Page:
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There's a clear trend: Smartphones, tablets, smartwatches & Co. are becoming ever more powerful with every new device generation. But together with faster computing processors, more brilliant displays and more durable batteries, the potential heat development also increases. And the smaller the device, the stronger the heat. Elevated external temperatures or direct sunlight swiftly add additional heat, thus, raising the temperature to 70 or even 90 degrees. Ergo, cell phone manufacturers have to come up with some cool ideas for thermal management to allow mobile all-rounders to work reliably and to protect their valuable "inner workings" from damage.
The core of thermal management is the cooling system that works in the background while users raise the temperature in their smart companions. Due to the small volume of smartphones and tablets, however, active cooling technologies such as fans or electrothermal Peltier elements are not an option. Therefore, passive heat dissipation is the preferred physical principle in cooling systems. Different technologies are taken into consideration: Heat Sinks – these are heat conductors with a large surface, for example, made of aluminum; Heat Spreaders – such as thin sheet metal made of copper or aluminum; or Heat Pipes – closed, thin-walled pipes made of thermally highly conductive material, filled with vaporizable liquid, such as water.
What every cooling system needs are "bridges" to remove the heat loss, so-called Thermal Interface Materials (TIMs). In addition to other materials, special adhesive tapes from tesa (so-called Thermal Management Tapes TMT) are also used for this purpose. The advantage: On the one hand, they ensure that the components inside smartphones are firmly held together. On the other hand, they close gaps and eliminate air pockets. This is important because air, being a poor heat conductor, increases the risk of heat build-up.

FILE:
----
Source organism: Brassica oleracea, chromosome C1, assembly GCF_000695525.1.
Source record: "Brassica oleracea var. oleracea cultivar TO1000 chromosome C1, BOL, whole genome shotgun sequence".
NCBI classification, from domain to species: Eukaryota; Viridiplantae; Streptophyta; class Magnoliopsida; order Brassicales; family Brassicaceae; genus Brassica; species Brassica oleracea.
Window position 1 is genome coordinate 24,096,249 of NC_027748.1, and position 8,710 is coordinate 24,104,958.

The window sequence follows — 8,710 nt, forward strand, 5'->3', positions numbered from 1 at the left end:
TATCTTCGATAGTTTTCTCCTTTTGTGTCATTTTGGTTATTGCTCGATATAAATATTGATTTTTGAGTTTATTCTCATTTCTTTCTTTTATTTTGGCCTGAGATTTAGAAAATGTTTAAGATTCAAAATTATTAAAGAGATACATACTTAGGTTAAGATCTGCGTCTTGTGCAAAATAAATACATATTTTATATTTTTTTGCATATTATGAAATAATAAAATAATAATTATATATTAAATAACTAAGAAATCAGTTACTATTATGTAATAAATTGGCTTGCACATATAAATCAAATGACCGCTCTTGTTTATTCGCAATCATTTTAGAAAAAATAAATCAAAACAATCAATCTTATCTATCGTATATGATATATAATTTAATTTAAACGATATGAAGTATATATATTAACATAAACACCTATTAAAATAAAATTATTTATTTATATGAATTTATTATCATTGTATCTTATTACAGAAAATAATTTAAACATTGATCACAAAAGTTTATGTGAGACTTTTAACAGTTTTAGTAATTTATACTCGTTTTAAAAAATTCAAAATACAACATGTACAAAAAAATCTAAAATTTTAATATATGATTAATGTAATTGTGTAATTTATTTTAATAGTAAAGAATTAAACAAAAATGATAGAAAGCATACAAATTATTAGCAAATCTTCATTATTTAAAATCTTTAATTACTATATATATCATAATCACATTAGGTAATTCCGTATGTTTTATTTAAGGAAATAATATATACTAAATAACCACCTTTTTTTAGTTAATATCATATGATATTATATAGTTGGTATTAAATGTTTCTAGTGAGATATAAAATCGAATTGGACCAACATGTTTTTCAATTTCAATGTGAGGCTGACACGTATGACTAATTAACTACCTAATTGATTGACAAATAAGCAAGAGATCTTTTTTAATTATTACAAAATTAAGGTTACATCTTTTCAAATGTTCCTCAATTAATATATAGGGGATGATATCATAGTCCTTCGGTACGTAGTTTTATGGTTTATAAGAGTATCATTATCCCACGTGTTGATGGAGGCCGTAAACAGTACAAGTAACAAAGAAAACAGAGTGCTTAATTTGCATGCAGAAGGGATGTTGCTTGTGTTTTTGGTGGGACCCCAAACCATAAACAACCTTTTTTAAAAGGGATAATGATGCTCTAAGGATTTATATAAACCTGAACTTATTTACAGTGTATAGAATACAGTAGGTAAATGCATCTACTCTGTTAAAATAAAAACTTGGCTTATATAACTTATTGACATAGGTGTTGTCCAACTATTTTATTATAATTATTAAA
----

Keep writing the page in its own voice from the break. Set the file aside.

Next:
With its various adhesive tape applications, tesa has been a popular supplier to the global electronics industry for many years – up to 70 tesa tapes may find space in a smartphone. The products suitable for heat dissipation are constantly being further developed. "We use double-sided adhesive tapes and enrich them with ceramic particles. And they are no thicker than an average human hair," explains Minyoung Bai. He works for tesa Electronics in South Korea and, as head of the laboratory for conductive tapes, is the company's expert.
Lab Manager R&D, BU Electronics
The global device manufacturers and their suppliers ensure that Bai and many of his colleagues in product and technology development continue to have sufficient "operating temperature": They are demanding ever thinner tapes with ever more additional functions or benefits. Ultimately, efficient heat routes in smartphones are one of the major challenges, as lab manager Bai emphasizes: "To conduct the heat more quickly through the adhesive tape, we can use two big levers in product development: We can either increase the thermal conductivity or make the tapes thinner."
Head of tesa Electronics division
A task that tesa tackles confidently, thanks to decades of expertise: "We see ourselves as a technology partner for our customers. With our development centers in Germany, China, USA and since last year also South Korea, we can react quickly to new requirements and develop innovative adhesive solutions in close cooperation with our customers," says Carsten Meyer-Rackwitz, head of the tesa Electronics division. There is no need to worry about the growth potential in the still young market of thermally conductive tapes: Elevated adhesive strength and thermal conductivity, extremely thin and smooth adhesive layers, and simple and clean fitting make tesa tapes a combination that global players can literally count on.
Around three billion people worldwide use a smartphone – and the numbers are rising. Up to 200 adhesive tapes are used to assemble components for the mobile all-rounder. tesa delivers approximately 70 adhesive tapes for various applications, including the transparent bonding of individual layers in displays, electrically conductive, radiation-reducing adhesive tapes, or tapes for mounting batteries. Their thickness varies between 5 and 500 micrometers (µm), the equivalent of 0.005 to 0.5 millimeters. Advantages of adhesive tapes: They save weight and space and are quick and easy to use in production. Some of the tapes used are also suitable for heat dissipation (Thermal Interface Materials).
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